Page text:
Is it possible to cultivate porcini mushrooms? (midwest USA)
I'm supposing the answer here is "no." But some Googling leaves me still uncertain.
I see that people can order spores for shitake and some other mushrooms and start a log. Why not porcini?
My understanding is that cultivating porcini mushrooms is essentially impossible, or at the very least, well beyond the grasp of regular folks like you and I.
Again, as I understand it, porcini (Boletus edulis) depend on a symbiotic association between their mycelia (underground "root" system) and the roots of living trees, rather than a simple combination of spores, moisture, and decaying organic matter.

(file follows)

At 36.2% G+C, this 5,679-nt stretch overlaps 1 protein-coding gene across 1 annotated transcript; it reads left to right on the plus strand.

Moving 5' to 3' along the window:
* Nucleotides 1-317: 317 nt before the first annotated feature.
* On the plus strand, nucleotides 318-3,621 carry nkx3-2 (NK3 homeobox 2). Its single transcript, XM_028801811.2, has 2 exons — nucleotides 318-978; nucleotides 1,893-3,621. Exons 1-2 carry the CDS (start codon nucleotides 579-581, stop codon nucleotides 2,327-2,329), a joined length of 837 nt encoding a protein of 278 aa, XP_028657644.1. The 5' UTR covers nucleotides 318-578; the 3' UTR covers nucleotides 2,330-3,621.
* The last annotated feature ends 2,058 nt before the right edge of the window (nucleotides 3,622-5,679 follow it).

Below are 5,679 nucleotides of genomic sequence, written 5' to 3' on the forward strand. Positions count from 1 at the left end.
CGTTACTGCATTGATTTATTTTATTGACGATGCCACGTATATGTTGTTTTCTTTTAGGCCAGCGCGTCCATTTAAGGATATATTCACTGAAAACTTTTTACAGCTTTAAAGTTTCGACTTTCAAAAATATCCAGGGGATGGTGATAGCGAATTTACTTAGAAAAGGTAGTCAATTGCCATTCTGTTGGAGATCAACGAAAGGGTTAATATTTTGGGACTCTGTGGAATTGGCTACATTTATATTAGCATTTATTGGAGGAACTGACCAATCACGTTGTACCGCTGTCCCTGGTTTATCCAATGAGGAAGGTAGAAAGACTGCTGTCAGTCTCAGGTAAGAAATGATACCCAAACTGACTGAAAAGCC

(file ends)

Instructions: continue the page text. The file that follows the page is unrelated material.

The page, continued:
Thanks. Your point seems correct. As it happens, I do have a row of trees behind my house (mostly Spruce or some kind of evergreen), which maybe could serve this purpose with some luck and some live spores to work with. I would love to give this a try, if it's at all possible.
re: Bada Bing
From what I've read, the mycorrhizal relationship between porcini and trees is not completely understood, and that simply sprinkling some spores around probably won't do the trick. If it did, we'd have porcini plantations around the globe. That said, I guess there's no harm in trying. Just be extremely careful about IDing any foraged mushrooms before deciding to eat them.